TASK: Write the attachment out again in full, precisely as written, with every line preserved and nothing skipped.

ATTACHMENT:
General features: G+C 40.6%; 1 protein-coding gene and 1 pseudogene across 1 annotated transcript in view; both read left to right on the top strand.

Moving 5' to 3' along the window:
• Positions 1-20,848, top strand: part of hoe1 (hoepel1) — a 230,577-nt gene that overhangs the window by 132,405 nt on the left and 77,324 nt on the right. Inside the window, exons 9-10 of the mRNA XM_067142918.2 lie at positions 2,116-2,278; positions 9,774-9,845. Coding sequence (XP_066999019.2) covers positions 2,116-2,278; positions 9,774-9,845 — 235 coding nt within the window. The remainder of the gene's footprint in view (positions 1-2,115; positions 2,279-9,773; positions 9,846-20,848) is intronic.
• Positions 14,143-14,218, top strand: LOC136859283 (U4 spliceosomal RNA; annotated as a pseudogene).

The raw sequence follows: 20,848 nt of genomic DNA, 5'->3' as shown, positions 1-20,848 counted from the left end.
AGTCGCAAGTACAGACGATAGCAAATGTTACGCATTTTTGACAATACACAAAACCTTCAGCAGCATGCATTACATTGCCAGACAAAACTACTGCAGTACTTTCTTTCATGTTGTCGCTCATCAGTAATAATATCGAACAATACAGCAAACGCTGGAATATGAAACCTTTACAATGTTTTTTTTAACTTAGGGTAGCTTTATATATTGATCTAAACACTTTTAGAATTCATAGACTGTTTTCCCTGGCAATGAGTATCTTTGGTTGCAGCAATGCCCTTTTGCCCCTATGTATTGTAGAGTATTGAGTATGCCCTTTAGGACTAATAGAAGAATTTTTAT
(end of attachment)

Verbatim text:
General features: G+C 40.6%; 1 protein-coding gene and 1 pseudogene across 1 annotated transcript in view; both read left to right on the top strand.

Moving 5' to 3' along the window:
• Positions 1-20,848, top strand: part of hoe1 (hoepel1) — a 230,577-nt gene that overhangs the window by 132,405 nt on the left and 77,324 nt on the right. Inside the window, exons 9-10 of the mRNA XM_067142918.2 lie at positions 2,116-2,278; positions 9,774-9,845. Coding sequence (XP_066999019.2) covers positions 2,116-2,278; positions 9,774-9,845 — 235 coding nt within the window. The remainder of the gene's footprint in view (positions 1-2,115; positions 2,279-9,773; positions 9,846-20,848) is intronic.
• Positions 14,143-14,218, top strand: LOC136859283 (U4 spliceosomal RNA; annotated as a pseudogene).

The raw sequence follows: 20,848 nt of genomic DNA, 5'->3' as shown, positions 1-20,848 counted from the left end.
AGTCGCAAGTACAGACGATAGCAAATGTTACGCATTTTTGACAATACACAAAACCTTCAGCAGCATGCATTACATTGCCAGACAAAACTACTGCAGTACTTTCTTTCATGTTGTCGCTCATCAGTAATAATATCGAACAATACAGCAAACGCTGGAATATGAAACCTTTACAATGTTTTTTTTAACTTAGGGTAGCTTTATATATTGATCTAAACACTTTTAGAATTCATAGACTGTTTTCCCTGGCAATGAGTATCTTTGGTTGCAGCAATGCCCTTTTGCCCCTATGTATTGTAGAGTATTGAGTATGCCCTTTAGGACTAATAGAAGAATTTTTAT